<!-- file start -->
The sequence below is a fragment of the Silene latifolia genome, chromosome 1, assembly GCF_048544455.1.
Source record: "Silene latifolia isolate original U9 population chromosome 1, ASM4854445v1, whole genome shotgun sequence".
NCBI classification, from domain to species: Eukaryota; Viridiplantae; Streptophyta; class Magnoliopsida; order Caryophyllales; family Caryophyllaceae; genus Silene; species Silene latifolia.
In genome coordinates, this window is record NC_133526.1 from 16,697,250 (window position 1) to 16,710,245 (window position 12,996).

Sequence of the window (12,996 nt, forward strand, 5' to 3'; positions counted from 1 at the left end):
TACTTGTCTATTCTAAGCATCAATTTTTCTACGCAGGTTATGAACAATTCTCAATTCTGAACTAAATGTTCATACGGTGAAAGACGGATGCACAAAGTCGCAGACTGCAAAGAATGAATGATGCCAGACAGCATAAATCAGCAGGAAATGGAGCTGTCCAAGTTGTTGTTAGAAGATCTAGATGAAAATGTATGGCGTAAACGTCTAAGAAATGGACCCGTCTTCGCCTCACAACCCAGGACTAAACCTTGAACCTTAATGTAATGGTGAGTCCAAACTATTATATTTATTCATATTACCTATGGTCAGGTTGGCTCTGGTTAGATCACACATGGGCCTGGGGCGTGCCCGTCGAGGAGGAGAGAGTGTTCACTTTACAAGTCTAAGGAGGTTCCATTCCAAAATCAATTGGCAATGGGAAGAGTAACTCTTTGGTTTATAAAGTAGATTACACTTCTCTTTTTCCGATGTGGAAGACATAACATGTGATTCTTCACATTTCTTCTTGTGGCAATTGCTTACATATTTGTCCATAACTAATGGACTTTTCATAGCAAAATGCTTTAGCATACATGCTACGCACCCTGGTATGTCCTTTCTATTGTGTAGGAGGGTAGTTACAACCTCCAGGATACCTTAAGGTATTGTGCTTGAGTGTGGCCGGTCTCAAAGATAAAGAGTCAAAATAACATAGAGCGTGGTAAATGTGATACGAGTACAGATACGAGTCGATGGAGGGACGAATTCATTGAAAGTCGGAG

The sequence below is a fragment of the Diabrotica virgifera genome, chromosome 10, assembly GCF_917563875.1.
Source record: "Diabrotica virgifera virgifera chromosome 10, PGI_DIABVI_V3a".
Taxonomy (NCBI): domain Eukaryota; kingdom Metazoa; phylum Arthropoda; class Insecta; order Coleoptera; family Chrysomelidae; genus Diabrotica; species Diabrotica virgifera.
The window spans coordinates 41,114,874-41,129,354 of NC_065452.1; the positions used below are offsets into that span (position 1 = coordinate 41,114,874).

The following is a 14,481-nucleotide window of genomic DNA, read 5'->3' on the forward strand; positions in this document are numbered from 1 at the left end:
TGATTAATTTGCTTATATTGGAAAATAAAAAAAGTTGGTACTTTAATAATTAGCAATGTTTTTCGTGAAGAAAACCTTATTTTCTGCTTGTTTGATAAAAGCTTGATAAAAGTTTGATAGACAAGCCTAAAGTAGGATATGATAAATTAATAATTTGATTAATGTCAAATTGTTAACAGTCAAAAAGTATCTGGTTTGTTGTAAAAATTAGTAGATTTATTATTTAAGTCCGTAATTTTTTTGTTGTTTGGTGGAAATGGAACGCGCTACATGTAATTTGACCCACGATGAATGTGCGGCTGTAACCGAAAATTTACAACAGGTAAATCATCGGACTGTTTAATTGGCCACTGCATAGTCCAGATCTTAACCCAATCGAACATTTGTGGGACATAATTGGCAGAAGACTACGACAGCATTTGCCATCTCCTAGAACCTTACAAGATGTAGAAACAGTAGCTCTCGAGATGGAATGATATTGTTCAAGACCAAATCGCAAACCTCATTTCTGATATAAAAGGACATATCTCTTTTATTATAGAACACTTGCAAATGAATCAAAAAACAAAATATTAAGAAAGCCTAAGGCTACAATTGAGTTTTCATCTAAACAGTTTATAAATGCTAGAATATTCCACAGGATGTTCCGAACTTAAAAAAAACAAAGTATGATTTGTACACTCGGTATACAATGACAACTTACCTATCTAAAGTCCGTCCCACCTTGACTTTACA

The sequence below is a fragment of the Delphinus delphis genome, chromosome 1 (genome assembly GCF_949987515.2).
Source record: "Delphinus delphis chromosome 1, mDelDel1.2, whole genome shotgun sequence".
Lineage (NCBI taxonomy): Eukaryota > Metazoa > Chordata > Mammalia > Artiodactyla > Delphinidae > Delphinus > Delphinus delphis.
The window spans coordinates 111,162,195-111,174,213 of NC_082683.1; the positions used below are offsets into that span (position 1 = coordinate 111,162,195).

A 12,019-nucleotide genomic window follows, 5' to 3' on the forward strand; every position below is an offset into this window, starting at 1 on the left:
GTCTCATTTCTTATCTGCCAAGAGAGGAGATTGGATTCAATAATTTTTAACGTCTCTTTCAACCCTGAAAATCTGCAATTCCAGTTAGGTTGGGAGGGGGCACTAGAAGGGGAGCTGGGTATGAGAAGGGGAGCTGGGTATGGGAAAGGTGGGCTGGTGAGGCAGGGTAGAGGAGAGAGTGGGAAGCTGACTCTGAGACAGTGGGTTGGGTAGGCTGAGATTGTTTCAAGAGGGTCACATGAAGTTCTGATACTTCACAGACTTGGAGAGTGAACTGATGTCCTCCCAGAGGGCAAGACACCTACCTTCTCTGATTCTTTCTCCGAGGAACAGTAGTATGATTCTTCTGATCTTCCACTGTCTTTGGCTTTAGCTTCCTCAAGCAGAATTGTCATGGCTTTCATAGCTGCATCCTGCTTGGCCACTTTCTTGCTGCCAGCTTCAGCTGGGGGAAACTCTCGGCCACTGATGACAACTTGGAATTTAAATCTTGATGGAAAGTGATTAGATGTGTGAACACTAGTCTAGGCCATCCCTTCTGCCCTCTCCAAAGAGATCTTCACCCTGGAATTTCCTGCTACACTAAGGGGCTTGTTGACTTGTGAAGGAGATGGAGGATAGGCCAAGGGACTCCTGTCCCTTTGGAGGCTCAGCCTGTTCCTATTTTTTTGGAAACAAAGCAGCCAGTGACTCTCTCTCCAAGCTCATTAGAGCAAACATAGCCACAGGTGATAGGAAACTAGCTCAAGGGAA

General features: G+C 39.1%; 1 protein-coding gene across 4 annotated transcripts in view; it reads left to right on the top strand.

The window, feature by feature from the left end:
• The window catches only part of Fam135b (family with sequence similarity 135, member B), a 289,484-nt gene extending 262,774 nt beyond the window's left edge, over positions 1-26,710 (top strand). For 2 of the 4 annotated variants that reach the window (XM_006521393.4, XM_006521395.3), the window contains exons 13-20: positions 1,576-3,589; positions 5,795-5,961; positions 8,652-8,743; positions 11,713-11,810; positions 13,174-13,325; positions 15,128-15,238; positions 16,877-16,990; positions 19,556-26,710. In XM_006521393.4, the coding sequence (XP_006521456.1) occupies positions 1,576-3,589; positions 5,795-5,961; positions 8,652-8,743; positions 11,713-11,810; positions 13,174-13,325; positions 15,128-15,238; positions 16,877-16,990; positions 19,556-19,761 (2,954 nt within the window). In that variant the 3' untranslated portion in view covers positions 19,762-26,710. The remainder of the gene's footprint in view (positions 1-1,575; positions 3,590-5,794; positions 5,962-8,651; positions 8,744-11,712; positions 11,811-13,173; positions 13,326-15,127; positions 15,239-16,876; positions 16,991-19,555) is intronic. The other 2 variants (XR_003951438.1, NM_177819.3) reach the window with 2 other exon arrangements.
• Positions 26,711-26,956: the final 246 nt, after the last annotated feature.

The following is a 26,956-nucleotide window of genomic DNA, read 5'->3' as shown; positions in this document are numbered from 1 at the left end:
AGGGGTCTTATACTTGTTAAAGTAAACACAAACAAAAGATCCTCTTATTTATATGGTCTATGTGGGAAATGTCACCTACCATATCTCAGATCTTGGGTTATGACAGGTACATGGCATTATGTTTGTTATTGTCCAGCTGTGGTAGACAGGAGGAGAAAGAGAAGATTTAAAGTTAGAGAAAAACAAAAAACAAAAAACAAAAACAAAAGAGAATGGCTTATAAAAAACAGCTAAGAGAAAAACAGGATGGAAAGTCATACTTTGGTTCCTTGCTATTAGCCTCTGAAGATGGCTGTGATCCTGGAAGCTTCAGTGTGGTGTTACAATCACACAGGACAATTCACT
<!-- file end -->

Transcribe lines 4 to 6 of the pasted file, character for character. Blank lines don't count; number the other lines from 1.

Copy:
In genome coordinates, this window is record NC_133526.1 from 16,697,250 (window position 1) to 16,710,245 (window position 12,996).

Sequence of the window (12,996 nt, forward strand, 5' to 3'; positions counted from 1 at the left end):
TACTTGTCTATTCTAAGCATCAATTTTTCTACGCAGGTTATGAACAATTCTCAATTCTGAACTAAATGTTCATACGGTGAAAGACGGATGCACAAAGTCGCAGACTGCAAAGAATGAATGATGCCAGACAGCATAAATCAGCAGGAAATGGAGCTGTCCAAGTTGTTGTTAGAAGATCTAGATGAAAATGTATGGCGTAAACGTCTAAGAAATGGACCCGTCTTCGCCTCACAACCCAGGACTAAACCTTGAACCTTAATGTAATGGTGAGTCCAAACTATTATATTTATTCATATTACCTATGGTCAGGTTGGCTCTGGTTAGATCACACATGGGCCTGGGGCGTGCCCGTCGAGGAGGAGAGAGTGTTCACTTTACAAGTCTAAGGAGGTTCCATTCCAAAATCAATTGGCAATGGGAAGAGTAACTCTTTGGTTTATAAAGTAGATTACACTTCTCTTTTTCCGATGTGGAAGACATAACATGTGATTCTTCACATTTCTTCTTGTGGCAATTGCTTACATATTTGTCCATAACTAATGGACTTTTCATAGCAAAATGCTTTAGCATACATGCTACGCACCCTGGTATGTCCTTTCTATTGTGTAGGAGGGTAGTTACAACCTCCAGGATACCTTAAGGTATTGTGCTTGAGTGTGGCCGGTCTCAAAGATAAAGAGTCAAAATAACATAGAGCGTGGTAAATGTGATACGAGTACAGATACGAGTCGATGGAGGGACGAATTCATTGAAAGTCGGAG